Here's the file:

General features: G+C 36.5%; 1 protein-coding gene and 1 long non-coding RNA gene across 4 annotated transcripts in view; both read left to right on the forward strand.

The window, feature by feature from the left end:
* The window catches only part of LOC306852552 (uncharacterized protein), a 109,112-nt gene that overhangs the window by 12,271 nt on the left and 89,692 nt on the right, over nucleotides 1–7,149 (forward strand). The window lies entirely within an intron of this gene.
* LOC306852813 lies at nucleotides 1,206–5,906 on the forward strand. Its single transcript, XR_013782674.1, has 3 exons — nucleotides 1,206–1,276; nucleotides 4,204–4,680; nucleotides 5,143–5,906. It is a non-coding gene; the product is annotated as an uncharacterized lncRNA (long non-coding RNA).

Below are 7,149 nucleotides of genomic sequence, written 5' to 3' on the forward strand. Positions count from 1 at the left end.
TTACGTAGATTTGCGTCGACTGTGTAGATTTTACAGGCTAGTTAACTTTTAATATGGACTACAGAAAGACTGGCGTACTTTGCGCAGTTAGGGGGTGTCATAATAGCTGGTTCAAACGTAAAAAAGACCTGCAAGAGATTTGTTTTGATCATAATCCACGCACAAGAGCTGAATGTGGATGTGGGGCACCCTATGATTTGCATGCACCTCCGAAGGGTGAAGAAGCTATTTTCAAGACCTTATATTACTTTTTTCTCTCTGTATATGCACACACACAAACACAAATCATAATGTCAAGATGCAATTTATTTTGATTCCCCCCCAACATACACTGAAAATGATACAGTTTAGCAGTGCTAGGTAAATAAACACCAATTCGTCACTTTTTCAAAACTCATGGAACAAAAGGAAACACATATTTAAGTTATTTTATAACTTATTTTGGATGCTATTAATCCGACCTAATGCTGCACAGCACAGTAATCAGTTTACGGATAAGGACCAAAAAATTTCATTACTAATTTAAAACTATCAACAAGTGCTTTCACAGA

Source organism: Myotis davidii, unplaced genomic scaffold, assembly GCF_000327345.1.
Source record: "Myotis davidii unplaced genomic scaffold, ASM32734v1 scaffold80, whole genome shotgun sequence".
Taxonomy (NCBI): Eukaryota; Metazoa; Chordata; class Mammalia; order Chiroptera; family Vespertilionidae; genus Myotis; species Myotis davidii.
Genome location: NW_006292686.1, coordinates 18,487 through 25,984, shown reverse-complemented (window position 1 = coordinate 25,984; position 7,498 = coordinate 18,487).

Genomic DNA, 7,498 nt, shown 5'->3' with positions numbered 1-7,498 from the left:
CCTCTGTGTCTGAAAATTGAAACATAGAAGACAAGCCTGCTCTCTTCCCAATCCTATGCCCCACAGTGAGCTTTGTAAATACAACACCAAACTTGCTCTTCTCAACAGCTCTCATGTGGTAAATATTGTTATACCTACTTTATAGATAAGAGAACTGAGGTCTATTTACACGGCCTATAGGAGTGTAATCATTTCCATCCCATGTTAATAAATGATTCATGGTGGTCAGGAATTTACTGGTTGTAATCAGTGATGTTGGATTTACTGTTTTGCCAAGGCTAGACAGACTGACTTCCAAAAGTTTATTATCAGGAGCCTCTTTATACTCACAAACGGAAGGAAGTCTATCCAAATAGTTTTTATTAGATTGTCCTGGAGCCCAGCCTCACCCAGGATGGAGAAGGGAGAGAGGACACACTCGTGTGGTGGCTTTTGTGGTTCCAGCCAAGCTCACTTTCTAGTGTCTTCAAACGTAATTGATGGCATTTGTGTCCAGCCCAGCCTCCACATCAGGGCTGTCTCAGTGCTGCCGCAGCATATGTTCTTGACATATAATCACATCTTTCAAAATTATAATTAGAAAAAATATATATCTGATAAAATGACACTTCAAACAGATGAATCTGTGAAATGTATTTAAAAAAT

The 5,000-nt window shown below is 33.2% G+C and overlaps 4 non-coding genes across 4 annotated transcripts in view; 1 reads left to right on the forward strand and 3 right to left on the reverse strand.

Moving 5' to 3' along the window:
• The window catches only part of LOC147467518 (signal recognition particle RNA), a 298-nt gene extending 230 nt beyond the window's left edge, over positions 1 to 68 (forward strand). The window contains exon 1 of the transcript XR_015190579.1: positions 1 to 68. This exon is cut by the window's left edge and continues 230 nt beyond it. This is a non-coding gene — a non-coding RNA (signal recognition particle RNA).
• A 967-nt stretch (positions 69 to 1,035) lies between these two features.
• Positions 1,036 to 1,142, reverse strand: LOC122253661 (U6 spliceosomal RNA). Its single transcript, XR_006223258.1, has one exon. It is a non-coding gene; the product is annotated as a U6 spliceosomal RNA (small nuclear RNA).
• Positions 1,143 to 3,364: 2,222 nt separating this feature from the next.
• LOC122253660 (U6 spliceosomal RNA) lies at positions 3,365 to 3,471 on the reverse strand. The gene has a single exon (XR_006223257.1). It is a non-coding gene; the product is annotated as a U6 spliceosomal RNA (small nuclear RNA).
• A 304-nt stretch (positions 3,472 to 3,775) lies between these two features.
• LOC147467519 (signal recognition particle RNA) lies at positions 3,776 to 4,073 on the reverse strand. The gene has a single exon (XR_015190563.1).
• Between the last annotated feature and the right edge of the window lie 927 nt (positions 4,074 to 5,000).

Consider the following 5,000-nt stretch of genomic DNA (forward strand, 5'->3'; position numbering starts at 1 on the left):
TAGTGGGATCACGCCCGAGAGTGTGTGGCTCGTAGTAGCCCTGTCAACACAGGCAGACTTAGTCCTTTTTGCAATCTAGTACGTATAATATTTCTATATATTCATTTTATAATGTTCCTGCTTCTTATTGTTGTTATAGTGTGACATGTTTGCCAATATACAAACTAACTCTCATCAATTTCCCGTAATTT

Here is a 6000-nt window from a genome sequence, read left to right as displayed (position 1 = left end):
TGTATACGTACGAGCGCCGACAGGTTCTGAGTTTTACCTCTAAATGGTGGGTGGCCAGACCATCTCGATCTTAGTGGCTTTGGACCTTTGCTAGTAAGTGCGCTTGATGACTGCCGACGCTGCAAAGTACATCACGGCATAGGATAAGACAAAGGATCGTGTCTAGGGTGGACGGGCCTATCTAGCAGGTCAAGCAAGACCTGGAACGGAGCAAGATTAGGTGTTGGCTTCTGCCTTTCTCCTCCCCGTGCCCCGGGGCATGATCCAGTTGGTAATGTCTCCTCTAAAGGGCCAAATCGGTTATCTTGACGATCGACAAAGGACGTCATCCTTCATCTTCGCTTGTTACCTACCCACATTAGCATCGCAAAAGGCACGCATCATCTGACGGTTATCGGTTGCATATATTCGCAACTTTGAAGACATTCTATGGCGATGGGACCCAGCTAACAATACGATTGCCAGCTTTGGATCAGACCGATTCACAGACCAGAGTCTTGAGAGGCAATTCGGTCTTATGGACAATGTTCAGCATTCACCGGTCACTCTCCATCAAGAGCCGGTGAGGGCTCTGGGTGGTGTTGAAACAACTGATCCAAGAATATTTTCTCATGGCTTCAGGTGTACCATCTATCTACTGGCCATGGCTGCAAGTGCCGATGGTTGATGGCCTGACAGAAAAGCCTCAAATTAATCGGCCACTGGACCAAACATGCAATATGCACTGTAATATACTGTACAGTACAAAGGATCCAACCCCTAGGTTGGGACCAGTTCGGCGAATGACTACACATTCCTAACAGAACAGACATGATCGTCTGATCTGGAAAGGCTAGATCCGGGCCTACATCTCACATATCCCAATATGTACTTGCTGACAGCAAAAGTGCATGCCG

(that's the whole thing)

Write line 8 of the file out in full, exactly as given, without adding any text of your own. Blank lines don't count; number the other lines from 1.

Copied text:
Source record: "Myotis davidii unplaced genomic scaffold, ASM32734v1 scaffold80, whole genome shotgun sequence".